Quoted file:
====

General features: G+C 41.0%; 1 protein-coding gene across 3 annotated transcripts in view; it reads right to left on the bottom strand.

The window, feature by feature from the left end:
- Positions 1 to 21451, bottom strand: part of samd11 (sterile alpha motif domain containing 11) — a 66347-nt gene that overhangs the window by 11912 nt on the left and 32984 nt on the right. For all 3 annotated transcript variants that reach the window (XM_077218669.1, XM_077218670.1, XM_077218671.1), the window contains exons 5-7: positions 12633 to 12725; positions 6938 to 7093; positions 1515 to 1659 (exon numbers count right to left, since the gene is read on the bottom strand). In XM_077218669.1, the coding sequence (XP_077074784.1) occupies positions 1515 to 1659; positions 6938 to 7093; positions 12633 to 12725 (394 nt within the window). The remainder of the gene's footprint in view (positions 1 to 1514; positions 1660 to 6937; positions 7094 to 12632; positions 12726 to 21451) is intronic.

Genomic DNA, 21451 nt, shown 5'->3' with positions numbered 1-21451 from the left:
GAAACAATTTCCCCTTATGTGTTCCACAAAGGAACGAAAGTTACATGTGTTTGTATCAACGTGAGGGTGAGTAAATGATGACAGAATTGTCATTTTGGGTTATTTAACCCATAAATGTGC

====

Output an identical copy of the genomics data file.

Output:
General features: G+C 41.0%; 1 protein-coding gene across 3 annotated transcripts in view; it reads right to left on the bottom strand.

The window, feature by feature from the left end:
- Positions 1 to 21451, bottom strand: part of samd11 (sterile alpha motif domain containing 11) — a 66347-nt gene that overhangs the window by 11912 nt on the left and 32984 nt on the right. For all 3 annotated transcript variants that reach the window (XM_077218669.1, XM_077218670.1, XM_077218671.1), the window contains exons 5-7: positions 12633 to 12725; positions 6938 to 7093; positions 1515 to 1659 (exon numbers count right to left, since the gene is read on the bottom strand). In XM_077218669.1, the coding sequence (XP_077074784.1) occupies positions 1515 to 1659; positions 6938 to 7093; positions 12633 to 12725 (394 nt within the window). The remainder of the gene's footprint in view (positions 1 to 1514; positions 1660 to 6937; positions 7094 to 12632; positions 12726 to 21451) is intronic.

Genomic DNA, 21451 nt, shown 5'->3' with positions numbered 1-21451 from the left:
GAAACAATTTCCCCTTATGTGTTCCACAAAGGAACGAAAGTTACATGTGTTTGTATCAACGTGAGGGTGAGTAAATGATGACAGAATTGTCATTTTGGGTTATTTAACCCATAAATGTGC